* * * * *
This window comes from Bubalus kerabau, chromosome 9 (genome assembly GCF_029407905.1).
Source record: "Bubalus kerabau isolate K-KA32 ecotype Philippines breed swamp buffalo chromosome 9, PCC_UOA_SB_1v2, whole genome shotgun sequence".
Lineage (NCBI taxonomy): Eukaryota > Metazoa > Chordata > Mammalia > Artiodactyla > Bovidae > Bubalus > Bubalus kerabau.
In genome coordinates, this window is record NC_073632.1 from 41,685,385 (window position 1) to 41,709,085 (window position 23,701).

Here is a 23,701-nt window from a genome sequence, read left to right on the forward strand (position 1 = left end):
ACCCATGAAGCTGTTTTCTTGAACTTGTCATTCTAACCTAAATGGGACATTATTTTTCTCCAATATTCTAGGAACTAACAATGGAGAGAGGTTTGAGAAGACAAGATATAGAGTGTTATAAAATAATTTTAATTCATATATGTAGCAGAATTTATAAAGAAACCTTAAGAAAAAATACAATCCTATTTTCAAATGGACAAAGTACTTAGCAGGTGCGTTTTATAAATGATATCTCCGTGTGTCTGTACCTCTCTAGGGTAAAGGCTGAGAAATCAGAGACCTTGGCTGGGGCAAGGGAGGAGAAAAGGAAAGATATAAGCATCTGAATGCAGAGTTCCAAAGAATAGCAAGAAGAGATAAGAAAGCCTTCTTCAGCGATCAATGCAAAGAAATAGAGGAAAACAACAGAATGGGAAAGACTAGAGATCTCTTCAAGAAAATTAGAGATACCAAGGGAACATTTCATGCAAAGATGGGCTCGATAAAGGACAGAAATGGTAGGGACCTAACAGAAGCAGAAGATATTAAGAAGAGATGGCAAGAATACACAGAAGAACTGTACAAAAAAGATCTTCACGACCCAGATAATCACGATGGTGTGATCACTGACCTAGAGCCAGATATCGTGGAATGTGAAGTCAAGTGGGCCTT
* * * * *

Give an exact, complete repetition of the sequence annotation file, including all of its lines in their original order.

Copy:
This window comes from Bubalus kerabau, chromosome 9 (genome assembly GCF_029407905.1).
Source record: "Bubalus kerabau isolate K-KA32 ecotype Philippines breed swamp buffalo chromosome 9, PCC_UOA_SB_1v2, whole genome shotgun sequence".
Lineage (NCBI taxonomy): Eukaryota > Metazoa > Chordata > Mammalia > Artiodactyla > Bovidae > Bubalus > Bubalus kerabau.
In genome coordinates, this window is record NC_073632.1 from 41,685,385 (window position 1) to 41,709,085 (window position 23,701).

Here is a 23,701-nt window from a genome sequence, read left to right on the forward strand (position 1 = left end):
ACCCATGAAGCTGTTTTCTTGAACTTGTCATTCTAACCTAAATGGGACATTATTTTTCTCCAATATTCTAGGAACTAACAATGGAGAGAGGTTTGAGAAGACAAGATATAGAGTGTTATAAAATAATTTTAATTCATATATGTAGCAGAATTTATAAAGAAACCTTAAGAAAAAATACAATCCTATTTTCAAATGGACAAAGTACTTAGCAGGTGCGTTTTATAAATGATATCTCCGTGTGTCTGTACCTCTCTAGGGTAAAGGCTGAGAAATCAGAGACCTTGGCTGGGGCAAGGGAGGAGAAAAGGAAAGATATAAGCATCTGAATGCAGAGTTCCAAAGAATAGCAAGAAGAGATAAGAAAGCCTTCTTCAGCGATCAATGCAAAGAAATAGAGGAAAACAACAGAATGGGAAAGACTAGAGATCTCTTCAAGAAAATTAGAGATACCAAGGGAACATTTCATGCAAAGATGGGCTCGATAAAGGACAGAAATGGTAGGGACCTAACAGAAGCAGAAGATATTAAGAAGAGATGGCAAGAATACACAGAAGAACTGTACAAAAAAGATCTTCACGACCCAGATAATCACGATGGTGTGATCACTGACCTAGAGCCAGATATCGTGGAATGTGAAGTCAAGTGGGCCTT